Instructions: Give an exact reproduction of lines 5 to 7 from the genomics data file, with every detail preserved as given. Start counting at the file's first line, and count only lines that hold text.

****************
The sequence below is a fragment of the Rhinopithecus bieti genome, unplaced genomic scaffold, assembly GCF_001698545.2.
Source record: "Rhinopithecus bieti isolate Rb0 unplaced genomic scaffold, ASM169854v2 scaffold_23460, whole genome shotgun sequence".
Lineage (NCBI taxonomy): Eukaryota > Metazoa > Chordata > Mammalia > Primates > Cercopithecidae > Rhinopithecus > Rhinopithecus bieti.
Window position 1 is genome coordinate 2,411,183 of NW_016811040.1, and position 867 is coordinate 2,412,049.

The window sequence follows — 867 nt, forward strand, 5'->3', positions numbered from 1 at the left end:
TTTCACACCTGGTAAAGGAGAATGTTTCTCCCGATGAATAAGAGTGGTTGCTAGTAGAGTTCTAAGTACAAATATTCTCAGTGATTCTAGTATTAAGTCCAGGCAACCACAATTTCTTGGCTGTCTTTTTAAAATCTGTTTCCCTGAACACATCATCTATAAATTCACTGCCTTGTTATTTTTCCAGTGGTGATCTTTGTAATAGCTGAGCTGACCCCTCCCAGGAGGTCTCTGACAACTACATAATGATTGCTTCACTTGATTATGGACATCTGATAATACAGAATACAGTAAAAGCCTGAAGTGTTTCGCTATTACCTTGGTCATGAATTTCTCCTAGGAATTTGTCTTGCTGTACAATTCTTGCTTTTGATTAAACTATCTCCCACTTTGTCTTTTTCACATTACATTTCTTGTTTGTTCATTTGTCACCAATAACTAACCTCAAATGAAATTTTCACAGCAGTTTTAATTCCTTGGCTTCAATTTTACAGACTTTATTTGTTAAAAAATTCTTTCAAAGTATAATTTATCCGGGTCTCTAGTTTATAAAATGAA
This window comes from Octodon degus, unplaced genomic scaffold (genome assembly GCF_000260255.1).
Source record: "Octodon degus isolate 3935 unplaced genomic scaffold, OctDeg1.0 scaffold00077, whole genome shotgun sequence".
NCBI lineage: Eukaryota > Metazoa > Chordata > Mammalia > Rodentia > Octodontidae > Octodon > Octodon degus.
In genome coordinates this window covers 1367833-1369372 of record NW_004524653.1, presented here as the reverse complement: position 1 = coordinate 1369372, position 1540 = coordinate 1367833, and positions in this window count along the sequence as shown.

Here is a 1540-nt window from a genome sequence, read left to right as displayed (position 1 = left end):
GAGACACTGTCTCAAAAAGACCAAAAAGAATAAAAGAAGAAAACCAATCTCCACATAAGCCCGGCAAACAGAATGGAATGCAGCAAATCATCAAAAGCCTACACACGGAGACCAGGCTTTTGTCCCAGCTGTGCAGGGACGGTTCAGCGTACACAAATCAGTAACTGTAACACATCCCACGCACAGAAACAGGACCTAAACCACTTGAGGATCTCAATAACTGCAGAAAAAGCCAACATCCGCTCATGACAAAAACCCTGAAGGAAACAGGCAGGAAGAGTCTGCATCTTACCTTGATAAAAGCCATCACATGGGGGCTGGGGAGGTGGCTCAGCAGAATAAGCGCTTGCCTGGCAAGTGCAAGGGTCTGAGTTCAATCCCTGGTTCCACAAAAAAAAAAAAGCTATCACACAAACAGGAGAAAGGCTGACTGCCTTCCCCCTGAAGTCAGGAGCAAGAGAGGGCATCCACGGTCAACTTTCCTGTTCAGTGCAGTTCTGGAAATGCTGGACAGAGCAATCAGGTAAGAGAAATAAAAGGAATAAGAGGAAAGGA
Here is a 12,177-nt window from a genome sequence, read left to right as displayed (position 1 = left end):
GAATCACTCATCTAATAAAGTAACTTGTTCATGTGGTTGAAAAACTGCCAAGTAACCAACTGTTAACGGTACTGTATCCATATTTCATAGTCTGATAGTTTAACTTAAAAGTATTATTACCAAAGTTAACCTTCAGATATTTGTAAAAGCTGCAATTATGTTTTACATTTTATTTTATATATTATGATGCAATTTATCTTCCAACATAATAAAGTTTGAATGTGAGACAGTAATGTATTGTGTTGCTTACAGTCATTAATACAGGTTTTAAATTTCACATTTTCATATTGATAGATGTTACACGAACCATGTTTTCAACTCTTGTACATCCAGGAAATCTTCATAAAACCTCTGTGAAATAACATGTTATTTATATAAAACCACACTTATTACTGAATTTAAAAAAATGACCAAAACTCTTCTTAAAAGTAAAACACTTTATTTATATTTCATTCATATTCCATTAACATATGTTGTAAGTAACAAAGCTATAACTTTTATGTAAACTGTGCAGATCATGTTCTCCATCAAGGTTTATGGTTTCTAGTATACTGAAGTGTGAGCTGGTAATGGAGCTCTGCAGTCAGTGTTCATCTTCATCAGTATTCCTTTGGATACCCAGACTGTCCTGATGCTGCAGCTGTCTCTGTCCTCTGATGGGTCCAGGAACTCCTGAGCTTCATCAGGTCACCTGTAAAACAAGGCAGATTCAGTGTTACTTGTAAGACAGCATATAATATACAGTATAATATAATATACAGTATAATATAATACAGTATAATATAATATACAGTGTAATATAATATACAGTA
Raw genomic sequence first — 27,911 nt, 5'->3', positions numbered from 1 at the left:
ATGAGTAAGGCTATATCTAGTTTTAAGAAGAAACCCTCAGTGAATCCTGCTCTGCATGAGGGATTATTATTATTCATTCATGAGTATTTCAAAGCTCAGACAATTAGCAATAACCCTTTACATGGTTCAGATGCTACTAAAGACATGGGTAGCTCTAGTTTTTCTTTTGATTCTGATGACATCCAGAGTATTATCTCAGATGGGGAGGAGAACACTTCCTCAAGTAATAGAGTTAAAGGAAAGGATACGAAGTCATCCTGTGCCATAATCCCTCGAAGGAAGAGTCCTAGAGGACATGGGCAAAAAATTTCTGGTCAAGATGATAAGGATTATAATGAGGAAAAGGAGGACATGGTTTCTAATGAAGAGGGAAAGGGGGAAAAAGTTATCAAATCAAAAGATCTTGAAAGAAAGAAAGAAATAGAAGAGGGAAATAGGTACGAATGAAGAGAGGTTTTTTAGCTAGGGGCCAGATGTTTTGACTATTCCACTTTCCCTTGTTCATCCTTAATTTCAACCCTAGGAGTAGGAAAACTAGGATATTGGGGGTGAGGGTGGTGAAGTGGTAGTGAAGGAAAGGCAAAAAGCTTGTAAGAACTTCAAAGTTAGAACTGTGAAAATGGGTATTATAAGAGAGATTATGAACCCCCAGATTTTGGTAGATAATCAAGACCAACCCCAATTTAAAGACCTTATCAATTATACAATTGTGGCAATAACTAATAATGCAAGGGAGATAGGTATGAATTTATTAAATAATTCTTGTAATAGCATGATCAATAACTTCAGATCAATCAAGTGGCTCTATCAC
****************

The window sequence follows — 867 nt, forward strand, 5'->3', positions numbered from 1 at the left end:
TTTCACACCTGGTAAAGGAGAATGTTTCTCCCGATGAATAAGAGTGGTTGCTAGTAGAGTTCTAAGTACAAATATTCTCAGTGATTCTAGTATTAAGTCCAGGCAACCACAATTTCTTGGCTGTCTTTTTAAAATCTGTTTCCCTGAACACATCATCTATAAATTCACTGCCTTGTTATTTTTCCAGTGGTGATCTTTGTAATAGCTGAGCTGACCCCTCCCAGGAGGTCTCTGACAACTACATAATGATTGCTTCACTTGATTATGGACATCTGATAATACAGAATACAGTAAAAGCCTGAAGTGTTTCGCTATTACCTTGGTCATGAATTTCTCCTAGGAATTTGTCTTGCTGTACAATTCTTGCTTTTGATTAAACTATCTCCCACTTTGTCTTTTTCACATTACATTTCTTGTTTGTTCATTTGTCACCAATAACTAACCTCAAATGAAATTTTCACAGCAGTTTTAATTCCTTGGCTTCAATTTTACAGACTTTATTTGTTAAAAAATTCTTTCAAAGTATAATTTATCCGGGTCTCTAGTTTATAAAATGAA
This window comes from Octodon degus, unplaced genomic scaffold (genome assembly GCF_000260255.1).